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Jules, the first thing I would do is take your son to another urologist. There should be other steps you can take before you do a circumcision. A urologist should be able to correct your son’s problem with minor surgery without performing a circumcision.

I am also not a fan of circumcision, when my sons were born, I was never presented with a choice, so they were circumcised.Had they been born 10 years later, they would have been au naturale.  In all my years as a pedi/PICU/neonatal nurse, I have seen few hospitalizations of little boys for UTIs. Girls are another story. I have, however, seen what happens when circumcisions go wrong, infections and in one case where the father was following religious dictates, the baby boy almost bled to death. The father neglected to tell the doctor that an older child had a genetic bleeding disorder. If the mother had not happened to change the diaper when she did, or if she perhaps placed the infant down to sleep for the night, the baby would have died.I have seen infections with disfigurements, and there are the occasional accidental amputation. All for an unnecessary procedure. Sort of like chopping off you leg because it might develop an infection sometime in the future.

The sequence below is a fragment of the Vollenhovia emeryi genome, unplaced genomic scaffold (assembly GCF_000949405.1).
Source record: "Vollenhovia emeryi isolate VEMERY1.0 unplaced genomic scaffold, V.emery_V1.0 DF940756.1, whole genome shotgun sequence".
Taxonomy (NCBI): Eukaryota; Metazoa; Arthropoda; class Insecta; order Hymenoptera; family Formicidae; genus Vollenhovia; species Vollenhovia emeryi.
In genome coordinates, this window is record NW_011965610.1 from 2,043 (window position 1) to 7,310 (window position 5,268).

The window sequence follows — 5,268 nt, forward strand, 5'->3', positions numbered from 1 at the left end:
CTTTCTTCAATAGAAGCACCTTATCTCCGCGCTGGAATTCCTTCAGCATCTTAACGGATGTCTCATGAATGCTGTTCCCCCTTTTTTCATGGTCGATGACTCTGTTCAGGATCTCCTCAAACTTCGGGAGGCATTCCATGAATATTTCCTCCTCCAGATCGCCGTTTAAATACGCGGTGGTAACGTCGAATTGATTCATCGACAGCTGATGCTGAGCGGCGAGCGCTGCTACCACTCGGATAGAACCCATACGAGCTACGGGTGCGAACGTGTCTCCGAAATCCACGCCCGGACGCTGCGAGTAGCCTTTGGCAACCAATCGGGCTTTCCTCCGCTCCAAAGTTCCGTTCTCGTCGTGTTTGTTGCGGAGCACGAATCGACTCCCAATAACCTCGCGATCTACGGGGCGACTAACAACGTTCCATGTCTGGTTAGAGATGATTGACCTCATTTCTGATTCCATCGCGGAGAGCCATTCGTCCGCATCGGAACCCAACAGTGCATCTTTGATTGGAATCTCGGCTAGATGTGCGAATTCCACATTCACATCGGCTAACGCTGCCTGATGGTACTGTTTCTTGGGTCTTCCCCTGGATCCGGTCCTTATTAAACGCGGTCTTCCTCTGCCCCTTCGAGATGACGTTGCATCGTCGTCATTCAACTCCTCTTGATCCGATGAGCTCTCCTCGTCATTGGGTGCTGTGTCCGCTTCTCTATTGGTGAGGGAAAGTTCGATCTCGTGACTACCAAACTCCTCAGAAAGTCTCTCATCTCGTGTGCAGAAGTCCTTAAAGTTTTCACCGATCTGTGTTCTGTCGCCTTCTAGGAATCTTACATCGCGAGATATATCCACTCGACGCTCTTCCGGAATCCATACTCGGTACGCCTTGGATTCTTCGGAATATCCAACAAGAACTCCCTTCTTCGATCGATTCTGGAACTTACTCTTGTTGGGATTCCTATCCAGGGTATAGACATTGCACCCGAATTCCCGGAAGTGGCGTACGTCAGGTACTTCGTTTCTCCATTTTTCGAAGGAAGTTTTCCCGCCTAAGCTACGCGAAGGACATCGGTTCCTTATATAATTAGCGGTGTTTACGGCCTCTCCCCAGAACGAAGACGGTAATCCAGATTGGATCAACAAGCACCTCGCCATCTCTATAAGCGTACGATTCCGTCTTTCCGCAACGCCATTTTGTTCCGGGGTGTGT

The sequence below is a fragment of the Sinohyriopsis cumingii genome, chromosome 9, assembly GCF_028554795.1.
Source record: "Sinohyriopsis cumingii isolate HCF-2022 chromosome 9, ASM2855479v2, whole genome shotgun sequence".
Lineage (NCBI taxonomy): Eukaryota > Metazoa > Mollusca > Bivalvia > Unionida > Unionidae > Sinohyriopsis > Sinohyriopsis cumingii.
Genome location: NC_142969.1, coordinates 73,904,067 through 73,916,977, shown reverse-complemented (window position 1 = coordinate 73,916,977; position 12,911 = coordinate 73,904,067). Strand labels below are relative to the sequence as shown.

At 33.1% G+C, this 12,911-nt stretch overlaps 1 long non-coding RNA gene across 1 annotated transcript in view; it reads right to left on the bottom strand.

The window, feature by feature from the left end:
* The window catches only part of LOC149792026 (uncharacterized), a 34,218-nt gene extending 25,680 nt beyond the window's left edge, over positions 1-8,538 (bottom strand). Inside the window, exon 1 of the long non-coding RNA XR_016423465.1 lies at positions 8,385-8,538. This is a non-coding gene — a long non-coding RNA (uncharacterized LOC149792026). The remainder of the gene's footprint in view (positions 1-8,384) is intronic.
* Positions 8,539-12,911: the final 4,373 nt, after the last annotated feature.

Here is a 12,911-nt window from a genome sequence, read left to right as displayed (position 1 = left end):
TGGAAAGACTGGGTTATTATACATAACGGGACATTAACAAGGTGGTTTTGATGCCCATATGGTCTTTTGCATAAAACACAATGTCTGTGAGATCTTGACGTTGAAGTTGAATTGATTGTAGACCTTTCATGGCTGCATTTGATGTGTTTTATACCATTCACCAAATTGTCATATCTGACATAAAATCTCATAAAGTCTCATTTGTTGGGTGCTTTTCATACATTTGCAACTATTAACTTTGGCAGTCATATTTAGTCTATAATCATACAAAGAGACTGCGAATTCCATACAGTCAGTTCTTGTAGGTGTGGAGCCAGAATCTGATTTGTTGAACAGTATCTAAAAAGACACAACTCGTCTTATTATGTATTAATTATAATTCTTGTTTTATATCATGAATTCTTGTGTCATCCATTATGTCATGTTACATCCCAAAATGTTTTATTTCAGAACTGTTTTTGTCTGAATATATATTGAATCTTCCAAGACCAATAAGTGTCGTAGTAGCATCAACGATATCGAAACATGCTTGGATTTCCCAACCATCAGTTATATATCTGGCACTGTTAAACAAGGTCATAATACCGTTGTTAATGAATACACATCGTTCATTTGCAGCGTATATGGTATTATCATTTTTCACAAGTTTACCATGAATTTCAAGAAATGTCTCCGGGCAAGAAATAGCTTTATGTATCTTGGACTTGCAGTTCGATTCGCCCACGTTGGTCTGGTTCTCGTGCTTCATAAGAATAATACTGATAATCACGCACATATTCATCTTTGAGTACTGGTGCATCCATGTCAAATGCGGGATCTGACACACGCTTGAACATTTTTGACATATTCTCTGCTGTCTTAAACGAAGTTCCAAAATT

In Europe, most men, outside of Jews and Moslems are uncircumcised. It is unfortunate that your son is being teased for having been uncircumcised. Here in California, it is more common to be uncircumcised, and not a big locker room deal. The argument about HIV and STD/STI transmission is a red herring. In the US, HIV transmission is almost always male to male. Sexually active adults should be taught the practice of safe sex as a means of protection anyway, as an important part of sex education. If circumcision were a protection against STD/STIs, sexually transmitted diseases would not have been so common in the 1960s-70s when the circumcision rate was nearly 100% in the US.

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Posted: 08 January 2010 05:14 AM   [ Ignore ]   [ # 8 ]
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I’ll keep that in mind, and get a second opinion for him.  I’d be glad to take him for a “quick repair” rather than the entire circumcision, which would be more traumatic for him. smile

Yes, I also do not agree with using the practice to “guard” against STD. It just seems so drastic when education and safe sex could also prevent STD. Even if the infection rate is cut by about half, it’s cut MUCH more by condom use.